5 minutes with Sarah Riggott
You are at the centre of our global transition to a single brand proposition. What do you see as the biggest opportunity for the business?
Walking into the office for the first time, more than six years ago, I remember seeing three big letters above the reception desk – CSM. Three letters with very little meaning to the different agencies in the building at that time. 'Chime Sports Marketing' was the original intention but even then it was clear we did so much more than just ‘sports marketing’. I bought into the vision of a single, unified brand and moved to the centre to help us deliver this.
Fast-forward nearly seven years: the individual agency walls have been knocked down and the structure is now in place to deliver bigger, braver, bolder work for our clients. We’ve brought together a collection of the best people in the business, all with different experience and expertise, to form a team unlike any other in our industry. It’s seriously exciting. We’ve got real momentum at the moment, not just in London but around the world, and I think our new brand positioning is going to shake things up for us, our clients and the industry. Watch this space!
You have worked in marketing for more than a decade, what has been the biggest change you’ve seen over this time?
Rather than a single change it is the pace of change that I have found most remarkable. Studying my Chartered Institute of Marketing (CIM) qualifications, I was applying models which had maintained relevance for decades but in the blink of an eye had become almost archaic. Some have survived as the bedrock of the profession but for many the speed of change, driven by the digital and technological revolution, have made it near-on impossible to accurately predict the future. Almost as soon as you finish understanding the here-and-now, you are already in danger of being out of date.
You have worked in agencies of different sizes, ranging from 20 people up to the 1000 like CSM is today. What can the big fish learn from the smaller ones?
CSM has grown rapidly in recent years and with this naturally comes the need for more process, systems, co-ordination and organisation. It’s part-and-parcel of efficiently running a business of our size. However, what is unique about the tapestry of CSM is that it is packed full of entrepreneurial spirit, it’s what brought us all together in the first place. Maintaining this is so important, it will allow us to be global and local, agile, and flexible. This is something that competitors of our size simply can’t achieve.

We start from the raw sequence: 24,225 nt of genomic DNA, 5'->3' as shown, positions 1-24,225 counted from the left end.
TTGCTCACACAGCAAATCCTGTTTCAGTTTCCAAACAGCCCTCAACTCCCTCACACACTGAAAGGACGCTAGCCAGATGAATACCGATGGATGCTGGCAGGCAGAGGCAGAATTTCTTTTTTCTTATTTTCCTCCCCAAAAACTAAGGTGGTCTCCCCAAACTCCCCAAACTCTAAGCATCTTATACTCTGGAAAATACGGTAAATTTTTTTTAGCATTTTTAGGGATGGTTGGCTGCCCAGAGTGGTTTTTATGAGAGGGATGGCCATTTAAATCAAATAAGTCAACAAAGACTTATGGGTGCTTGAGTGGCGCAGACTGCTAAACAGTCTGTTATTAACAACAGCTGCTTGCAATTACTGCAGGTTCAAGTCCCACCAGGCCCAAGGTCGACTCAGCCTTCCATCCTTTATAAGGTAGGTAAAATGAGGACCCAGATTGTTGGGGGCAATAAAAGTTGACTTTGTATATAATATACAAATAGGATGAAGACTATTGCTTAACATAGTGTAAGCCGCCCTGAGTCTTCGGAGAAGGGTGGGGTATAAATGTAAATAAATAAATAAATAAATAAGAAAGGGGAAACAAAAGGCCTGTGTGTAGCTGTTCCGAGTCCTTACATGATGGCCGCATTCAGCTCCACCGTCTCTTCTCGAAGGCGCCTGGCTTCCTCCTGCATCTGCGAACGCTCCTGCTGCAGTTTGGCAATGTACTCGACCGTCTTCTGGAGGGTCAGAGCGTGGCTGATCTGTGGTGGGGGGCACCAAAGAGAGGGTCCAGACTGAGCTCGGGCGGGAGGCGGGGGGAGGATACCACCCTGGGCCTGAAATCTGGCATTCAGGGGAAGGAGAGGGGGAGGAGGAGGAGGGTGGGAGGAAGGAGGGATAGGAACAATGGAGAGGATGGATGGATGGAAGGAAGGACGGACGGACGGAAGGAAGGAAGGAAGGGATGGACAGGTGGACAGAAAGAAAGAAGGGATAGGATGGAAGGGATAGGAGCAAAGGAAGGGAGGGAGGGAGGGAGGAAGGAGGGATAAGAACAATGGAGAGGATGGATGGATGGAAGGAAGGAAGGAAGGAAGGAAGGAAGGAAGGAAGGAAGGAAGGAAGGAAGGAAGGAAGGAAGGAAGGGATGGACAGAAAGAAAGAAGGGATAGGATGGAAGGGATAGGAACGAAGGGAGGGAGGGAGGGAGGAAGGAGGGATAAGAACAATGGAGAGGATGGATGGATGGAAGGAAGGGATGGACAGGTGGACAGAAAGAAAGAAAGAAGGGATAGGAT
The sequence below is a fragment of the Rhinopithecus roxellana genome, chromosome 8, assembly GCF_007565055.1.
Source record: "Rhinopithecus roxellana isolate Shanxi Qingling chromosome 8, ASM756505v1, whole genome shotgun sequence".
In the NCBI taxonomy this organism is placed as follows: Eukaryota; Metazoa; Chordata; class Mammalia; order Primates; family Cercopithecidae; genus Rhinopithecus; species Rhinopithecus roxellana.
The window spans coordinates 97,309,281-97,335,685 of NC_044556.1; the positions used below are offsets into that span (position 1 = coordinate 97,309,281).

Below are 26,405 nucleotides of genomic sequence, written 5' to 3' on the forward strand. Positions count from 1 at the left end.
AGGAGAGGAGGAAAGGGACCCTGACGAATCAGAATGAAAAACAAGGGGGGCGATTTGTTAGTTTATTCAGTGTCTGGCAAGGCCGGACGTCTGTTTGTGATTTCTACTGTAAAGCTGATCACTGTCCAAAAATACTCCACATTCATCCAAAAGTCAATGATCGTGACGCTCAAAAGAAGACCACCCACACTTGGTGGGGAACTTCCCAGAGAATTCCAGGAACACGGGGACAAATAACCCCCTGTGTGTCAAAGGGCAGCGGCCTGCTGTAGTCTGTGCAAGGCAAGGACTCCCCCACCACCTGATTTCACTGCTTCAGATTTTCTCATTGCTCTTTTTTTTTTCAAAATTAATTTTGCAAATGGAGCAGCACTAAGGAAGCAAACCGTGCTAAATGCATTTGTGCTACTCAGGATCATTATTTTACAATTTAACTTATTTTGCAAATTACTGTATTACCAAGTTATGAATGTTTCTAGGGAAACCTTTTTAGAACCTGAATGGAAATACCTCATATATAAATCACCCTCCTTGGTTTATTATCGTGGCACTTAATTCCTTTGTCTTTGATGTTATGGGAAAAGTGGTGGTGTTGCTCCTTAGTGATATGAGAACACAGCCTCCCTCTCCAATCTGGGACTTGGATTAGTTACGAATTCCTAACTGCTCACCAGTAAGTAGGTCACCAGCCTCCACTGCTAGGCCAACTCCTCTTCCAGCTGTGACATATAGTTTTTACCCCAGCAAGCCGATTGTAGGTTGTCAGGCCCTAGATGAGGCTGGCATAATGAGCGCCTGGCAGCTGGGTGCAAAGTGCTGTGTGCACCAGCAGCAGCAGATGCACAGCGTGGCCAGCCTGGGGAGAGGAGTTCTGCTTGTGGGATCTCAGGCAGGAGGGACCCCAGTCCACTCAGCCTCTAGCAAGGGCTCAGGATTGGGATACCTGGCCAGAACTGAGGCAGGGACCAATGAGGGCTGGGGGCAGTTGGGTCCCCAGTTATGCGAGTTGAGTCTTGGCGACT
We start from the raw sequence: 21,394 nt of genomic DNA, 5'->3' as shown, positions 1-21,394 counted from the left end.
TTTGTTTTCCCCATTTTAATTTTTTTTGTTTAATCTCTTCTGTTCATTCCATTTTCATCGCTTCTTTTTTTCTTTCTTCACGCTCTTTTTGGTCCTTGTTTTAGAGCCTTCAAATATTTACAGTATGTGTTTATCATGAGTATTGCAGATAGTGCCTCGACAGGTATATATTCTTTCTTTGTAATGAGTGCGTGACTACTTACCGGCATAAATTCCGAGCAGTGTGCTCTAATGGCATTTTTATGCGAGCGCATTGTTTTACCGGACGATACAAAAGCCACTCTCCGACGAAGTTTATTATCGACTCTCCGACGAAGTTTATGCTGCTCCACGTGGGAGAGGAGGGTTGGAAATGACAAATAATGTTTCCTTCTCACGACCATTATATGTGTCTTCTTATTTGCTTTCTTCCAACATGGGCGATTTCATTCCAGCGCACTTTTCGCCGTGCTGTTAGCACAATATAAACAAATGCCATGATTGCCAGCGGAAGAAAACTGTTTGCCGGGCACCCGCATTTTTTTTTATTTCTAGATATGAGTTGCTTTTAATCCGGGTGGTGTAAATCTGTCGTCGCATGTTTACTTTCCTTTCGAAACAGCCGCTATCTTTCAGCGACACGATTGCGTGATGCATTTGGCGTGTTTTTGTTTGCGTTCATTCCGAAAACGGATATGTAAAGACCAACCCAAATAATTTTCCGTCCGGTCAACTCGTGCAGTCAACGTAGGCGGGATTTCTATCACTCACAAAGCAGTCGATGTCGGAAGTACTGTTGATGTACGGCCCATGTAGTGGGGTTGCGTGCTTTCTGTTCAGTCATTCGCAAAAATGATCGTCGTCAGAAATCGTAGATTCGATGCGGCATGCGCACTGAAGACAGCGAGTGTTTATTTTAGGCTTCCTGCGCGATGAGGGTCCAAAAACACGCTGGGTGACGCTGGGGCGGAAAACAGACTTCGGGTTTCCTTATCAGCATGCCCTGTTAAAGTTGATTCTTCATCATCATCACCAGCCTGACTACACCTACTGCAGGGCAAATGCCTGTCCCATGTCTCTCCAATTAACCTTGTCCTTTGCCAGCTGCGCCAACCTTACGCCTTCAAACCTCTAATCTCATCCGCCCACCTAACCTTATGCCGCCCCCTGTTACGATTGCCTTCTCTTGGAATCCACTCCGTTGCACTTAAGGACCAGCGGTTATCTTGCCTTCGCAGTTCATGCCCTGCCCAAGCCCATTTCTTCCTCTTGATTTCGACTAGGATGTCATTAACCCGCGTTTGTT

Do you have a favourite-ever sponsorship campaign? One where a brand has delivered something that you’ve seen and has stuck with you.
Being born and raised in a cricket-mad family meant my summer’s were filled by the sport. One brand, one partnership and many campaigns went hand-in-hand with these cricketing summers: NatWest and the England and Wales Cricket Board (ECB). It’s where my sponsorship journey began, somewhat unknowingly as I opened my first bank account with NatWest because they were the only bank I felt a connection with.
The partnership has stood the test of time, across four decades NatWest has shown loyalty and commitment to the sport, through thick and thin, supporting cricket in all it’s forms and at all levels. From the NatWest Trophy to the NatWest Internationals, catching the Twenty20 boom with the NatWest T20 Blast and supporting the wider cricketing community with the NatWest cricket force.
While the brand’s sponsorship has grown and evolved with the sport it has always stayed true to its own values. Their most recent campaign ‘Cricket has no Boundaries’ epitomises this, showcasing and celebrating diversity in modern cricket, a campaign aligned to the bank's own commitment to diversity and inclusion among its customers. This is something I admire greatly.
When not at work, where would we find you?
Running…to a bar or on a dance floor.